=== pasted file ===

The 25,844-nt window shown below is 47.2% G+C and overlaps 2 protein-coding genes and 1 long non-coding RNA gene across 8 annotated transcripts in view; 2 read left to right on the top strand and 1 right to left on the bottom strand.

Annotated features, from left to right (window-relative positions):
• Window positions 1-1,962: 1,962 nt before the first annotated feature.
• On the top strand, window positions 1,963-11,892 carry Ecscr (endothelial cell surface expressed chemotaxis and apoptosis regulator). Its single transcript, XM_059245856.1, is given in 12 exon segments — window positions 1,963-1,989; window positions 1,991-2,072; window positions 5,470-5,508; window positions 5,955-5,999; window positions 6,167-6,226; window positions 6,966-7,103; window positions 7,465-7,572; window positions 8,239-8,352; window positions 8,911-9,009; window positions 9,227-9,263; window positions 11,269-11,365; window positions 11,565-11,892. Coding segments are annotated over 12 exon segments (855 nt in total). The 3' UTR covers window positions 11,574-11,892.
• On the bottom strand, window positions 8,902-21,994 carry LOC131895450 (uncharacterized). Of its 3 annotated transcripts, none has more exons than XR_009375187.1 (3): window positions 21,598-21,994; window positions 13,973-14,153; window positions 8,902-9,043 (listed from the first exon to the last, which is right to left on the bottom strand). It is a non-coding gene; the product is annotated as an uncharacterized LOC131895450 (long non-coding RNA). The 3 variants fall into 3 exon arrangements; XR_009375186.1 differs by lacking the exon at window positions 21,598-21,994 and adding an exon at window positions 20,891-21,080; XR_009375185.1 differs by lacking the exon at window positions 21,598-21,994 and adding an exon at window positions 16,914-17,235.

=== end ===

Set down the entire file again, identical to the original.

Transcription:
The 25,844-nt window shown below is 47.2% G+C and overlaps 2 protein-coding genes and 1 long non-coding RNA gene across 8 annotated transcripts in view; 2 read left to right on the top strand and 1 right to left on the bottom strand.

Annotated features, from left to right (window-relative positions):
• Window positions 1-1,962: 1,962 nt before the first annotated feature.
• On the top strand, window positions 1,963-11,892 carry Ecscr (endothelial cell surface expressed chemotaxis and apoptosis regulator). Its single transcript, XM_059245856.1, is given in 12 exon segments — window positions 1,963-1,989; window positions 1,991-2,072; window positions 5,470-5,508; window positions 5,955-5,999; window positions 6,167-6,226; window positions 6,966-7,103; window positions 7,465-7,572; window positions 8,239-8,352; window positions 8,911-9,009; window positions 9,227-9,263; window positions 11,269-11,365; window positions 11,565-11,892. Coding segments are annotated over 12 exon segments (855 nt in total). The 3' UTR covers window positions 11,574-11,892.
• On the bottom strand, window positions 8,902-21,994 carry LOC131895450 (uncharacterized). Of its 3 annotated transcripts, none has more exons than XR_009375187.1 (3): window positions 21,598-21,994; window positions 13,973-14,153; window positions 8,902-9,043 (listed from the first exon to the last, which is right to left on the bottom strand). It is a non-coding gene; the product is annotated as an uncharacterized LOC131895450 (long non-coding RNA). The 3 variants fall into 3 exon arrangements; XR_009375186.1 differs by lacking the exon at window positions 21,598-21,994 and adding an exon at window positions 20,891-21,080; XR_009375185.1 differs by lacking the exon at window positions 21,598-21,994 and adding an exon at window positions 16,914-17,235.